Now, it's very difficult--you can very easily slip into the state of consciousness where you feel you're God; it can happen to anyone. Just in the same way as you can get the flu, or measles, or something like that, you can slip into this state of consciousness. And when you get it, it depends upon your background and your training as to how you're going to interpret it. If you've got the idea of god that comes from popular Christianity, God as the governor, the political head of the world, and you think you're God, then you say to everybody, 'You should bow down and worship me.' But if you're a member of Hindu culture, and you suddenly tell all your friends 'I'm God,' instead of saying 'You're insane,' they say 'Congratulations! At last, you found out.' Because their idea of god is not the autocratic governor. When they make images of Shiva, he has ten arms. How would you use ten arms? It's hard enough to use two. You know, if you play the organ, you've got to use your two feet and your two hands, and you play different rhythms with each member. It's kind of tricky. But actually we're all masters at this, because how do you grow each hair without having to think about it? Each nerve? How do you beat your heart and digest with your stomach at the same time? You don't have to think about it. In your very body, you are omnipotent in the true sense of omnipotence, which is that you are able to be omni-potent; you are able to do all these things without having to think about it.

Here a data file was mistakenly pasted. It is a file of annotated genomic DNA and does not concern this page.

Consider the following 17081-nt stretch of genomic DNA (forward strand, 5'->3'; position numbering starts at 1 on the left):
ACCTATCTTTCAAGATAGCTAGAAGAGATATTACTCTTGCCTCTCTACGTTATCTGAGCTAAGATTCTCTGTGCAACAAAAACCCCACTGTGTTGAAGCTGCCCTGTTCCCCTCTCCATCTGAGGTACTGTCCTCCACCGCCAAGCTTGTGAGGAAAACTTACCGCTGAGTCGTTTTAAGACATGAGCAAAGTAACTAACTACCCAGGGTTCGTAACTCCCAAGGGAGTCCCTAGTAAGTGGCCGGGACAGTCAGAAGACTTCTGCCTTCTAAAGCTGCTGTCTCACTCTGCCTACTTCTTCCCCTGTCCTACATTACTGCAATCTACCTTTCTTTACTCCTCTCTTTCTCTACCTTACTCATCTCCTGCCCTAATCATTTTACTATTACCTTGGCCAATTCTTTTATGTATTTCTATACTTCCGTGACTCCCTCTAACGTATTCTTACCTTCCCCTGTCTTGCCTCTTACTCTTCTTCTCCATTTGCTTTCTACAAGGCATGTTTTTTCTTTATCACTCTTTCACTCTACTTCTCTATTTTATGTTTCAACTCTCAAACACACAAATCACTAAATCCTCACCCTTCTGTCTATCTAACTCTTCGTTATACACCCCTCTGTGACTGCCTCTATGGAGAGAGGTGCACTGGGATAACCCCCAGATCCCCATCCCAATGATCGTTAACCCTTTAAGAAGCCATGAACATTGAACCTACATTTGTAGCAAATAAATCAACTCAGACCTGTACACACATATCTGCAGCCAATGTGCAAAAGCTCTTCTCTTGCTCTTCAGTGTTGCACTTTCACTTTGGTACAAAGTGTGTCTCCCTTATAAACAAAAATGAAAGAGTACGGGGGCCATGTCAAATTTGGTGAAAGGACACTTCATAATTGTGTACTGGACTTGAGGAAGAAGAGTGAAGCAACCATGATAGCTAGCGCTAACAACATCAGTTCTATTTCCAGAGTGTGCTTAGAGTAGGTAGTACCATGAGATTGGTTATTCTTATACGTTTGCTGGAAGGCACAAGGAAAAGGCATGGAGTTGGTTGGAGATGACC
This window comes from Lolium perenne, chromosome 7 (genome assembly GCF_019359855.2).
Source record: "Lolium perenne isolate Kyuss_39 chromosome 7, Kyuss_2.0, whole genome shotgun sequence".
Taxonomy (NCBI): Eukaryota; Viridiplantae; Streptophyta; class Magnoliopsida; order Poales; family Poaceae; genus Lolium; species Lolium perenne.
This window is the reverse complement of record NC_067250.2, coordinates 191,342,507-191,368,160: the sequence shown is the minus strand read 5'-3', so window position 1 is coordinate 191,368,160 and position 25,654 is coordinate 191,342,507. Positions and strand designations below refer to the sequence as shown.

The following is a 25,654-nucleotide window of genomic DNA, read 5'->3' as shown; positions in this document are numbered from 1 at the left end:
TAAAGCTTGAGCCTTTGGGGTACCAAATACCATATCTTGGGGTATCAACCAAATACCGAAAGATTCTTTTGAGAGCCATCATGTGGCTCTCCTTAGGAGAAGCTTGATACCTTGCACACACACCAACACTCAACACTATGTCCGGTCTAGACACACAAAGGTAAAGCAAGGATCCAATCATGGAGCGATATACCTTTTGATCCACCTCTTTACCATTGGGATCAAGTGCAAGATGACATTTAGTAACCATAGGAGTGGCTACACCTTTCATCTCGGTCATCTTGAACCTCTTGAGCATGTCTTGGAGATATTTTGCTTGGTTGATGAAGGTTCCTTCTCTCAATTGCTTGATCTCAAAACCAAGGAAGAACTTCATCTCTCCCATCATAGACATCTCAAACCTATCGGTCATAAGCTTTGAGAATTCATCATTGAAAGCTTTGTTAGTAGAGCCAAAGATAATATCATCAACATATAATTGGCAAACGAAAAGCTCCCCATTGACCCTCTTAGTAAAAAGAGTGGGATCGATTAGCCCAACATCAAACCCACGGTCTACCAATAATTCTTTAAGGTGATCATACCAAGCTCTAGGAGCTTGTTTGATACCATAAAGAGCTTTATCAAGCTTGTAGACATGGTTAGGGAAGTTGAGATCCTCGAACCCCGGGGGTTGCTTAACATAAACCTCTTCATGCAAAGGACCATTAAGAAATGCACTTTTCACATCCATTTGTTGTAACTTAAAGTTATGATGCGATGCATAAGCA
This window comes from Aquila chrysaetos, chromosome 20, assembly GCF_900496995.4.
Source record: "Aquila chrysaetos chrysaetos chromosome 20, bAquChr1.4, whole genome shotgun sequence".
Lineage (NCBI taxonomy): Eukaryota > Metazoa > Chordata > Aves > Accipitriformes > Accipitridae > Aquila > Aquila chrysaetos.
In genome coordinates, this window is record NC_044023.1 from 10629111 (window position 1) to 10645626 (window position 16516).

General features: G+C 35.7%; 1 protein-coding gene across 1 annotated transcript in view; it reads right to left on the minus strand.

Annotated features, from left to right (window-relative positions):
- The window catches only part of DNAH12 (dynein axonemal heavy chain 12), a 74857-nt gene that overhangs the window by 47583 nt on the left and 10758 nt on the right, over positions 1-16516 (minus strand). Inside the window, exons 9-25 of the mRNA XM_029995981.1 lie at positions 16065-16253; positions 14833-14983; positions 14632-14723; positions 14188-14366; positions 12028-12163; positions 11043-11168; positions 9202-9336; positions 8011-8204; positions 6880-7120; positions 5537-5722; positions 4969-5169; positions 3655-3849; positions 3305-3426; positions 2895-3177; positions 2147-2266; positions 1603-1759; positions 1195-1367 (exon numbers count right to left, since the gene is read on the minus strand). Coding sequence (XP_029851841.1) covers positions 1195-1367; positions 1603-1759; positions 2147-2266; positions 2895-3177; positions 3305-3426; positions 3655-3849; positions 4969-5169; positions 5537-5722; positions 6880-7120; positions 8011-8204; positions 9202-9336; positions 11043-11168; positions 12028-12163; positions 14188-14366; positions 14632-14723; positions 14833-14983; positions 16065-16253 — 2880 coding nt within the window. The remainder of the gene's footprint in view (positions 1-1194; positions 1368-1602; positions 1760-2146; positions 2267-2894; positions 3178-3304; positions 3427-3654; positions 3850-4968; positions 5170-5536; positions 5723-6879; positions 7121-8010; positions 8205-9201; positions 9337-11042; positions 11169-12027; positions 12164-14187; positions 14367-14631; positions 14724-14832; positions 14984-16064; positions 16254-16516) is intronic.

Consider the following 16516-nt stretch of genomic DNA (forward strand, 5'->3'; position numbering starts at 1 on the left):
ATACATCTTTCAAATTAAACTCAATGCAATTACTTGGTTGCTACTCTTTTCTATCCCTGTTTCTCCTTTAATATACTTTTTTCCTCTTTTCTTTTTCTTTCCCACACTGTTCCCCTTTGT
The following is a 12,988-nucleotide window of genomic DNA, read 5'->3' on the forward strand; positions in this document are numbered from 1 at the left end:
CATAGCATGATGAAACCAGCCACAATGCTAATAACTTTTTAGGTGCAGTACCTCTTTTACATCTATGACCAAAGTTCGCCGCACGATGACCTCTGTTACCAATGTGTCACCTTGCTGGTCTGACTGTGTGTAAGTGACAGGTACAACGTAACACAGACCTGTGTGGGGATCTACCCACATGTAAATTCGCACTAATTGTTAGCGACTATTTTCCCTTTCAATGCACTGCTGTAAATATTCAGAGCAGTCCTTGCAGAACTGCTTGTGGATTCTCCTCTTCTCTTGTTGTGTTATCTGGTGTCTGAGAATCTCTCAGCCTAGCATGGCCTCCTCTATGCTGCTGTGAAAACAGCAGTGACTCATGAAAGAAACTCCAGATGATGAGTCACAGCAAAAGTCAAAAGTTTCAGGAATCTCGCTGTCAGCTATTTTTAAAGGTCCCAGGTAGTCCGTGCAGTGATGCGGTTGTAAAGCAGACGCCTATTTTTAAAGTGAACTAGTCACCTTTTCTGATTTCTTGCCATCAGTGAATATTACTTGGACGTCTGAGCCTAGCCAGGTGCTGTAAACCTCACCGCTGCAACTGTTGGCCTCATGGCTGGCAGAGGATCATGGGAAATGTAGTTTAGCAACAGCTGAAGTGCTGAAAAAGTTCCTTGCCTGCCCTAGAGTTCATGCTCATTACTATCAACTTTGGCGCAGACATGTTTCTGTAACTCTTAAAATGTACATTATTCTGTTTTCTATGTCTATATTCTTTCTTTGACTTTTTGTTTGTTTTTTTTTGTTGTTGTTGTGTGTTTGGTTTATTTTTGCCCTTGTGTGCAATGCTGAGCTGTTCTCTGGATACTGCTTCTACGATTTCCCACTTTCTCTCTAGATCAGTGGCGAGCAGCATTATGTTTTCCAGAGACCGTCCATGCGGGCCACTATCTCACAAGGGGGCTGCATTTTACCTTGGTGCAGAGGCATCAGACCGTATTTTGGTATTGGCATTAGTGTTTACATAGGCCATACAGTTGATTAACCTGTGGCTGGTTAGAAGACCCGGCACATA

When I was a child, I used to ask my mother all sorts of ridiculous questions, which of course every child asks, and when she got bored with my questions, she said 'Darling, there are just some things which we are not meant to know.' I said 'Will we ever know?' She said 'Yes, of course, when we die and go to heaven, God will make everything plain.' So I used to imagine on wet afternoons in heaven, we'd all sit around the throne of grace and say to God, 'Well why did you do this, and why did you do that?' and he would explain it to us. 'Heavenly father, why are the leaves green?' and he would say 'Because of the chlorophyll,' and we'd say 'Oh.' But in the Hindu universe, you would say to God, 'How did you make the mountains?' and he would say 'Well, I just did it. Because when you're asking me how did I make the mountains, you're asking me to describe in words how I made the mountains, and there are no words which can do this. Words cannot tell you how I made the mountains any more than I can drink the ocean with a fork. A fork may be useful for sticking into a piece of something and eating it, but it's of no use for imbibing the ocean. It would take millions of years. In other words, it would take millions of years, and you would be bored with my description, long before I got through it, if I put it to you in words, because I didn't create the mountains with words, I just did it. Like you open and close your hand. You know how you do this, but can you describe in words how you do it? Even a very good physiologist can't describe it in words. But you do it. You're conscious, aren't you. Do you know how you manage to be conscious? Do you know how you beat your heart? Can you say in words, explain correctly how this is done? You do it, but you can't put it into words, because words are too clumsy, yet you manage this expertly for as long as you're able to do it.'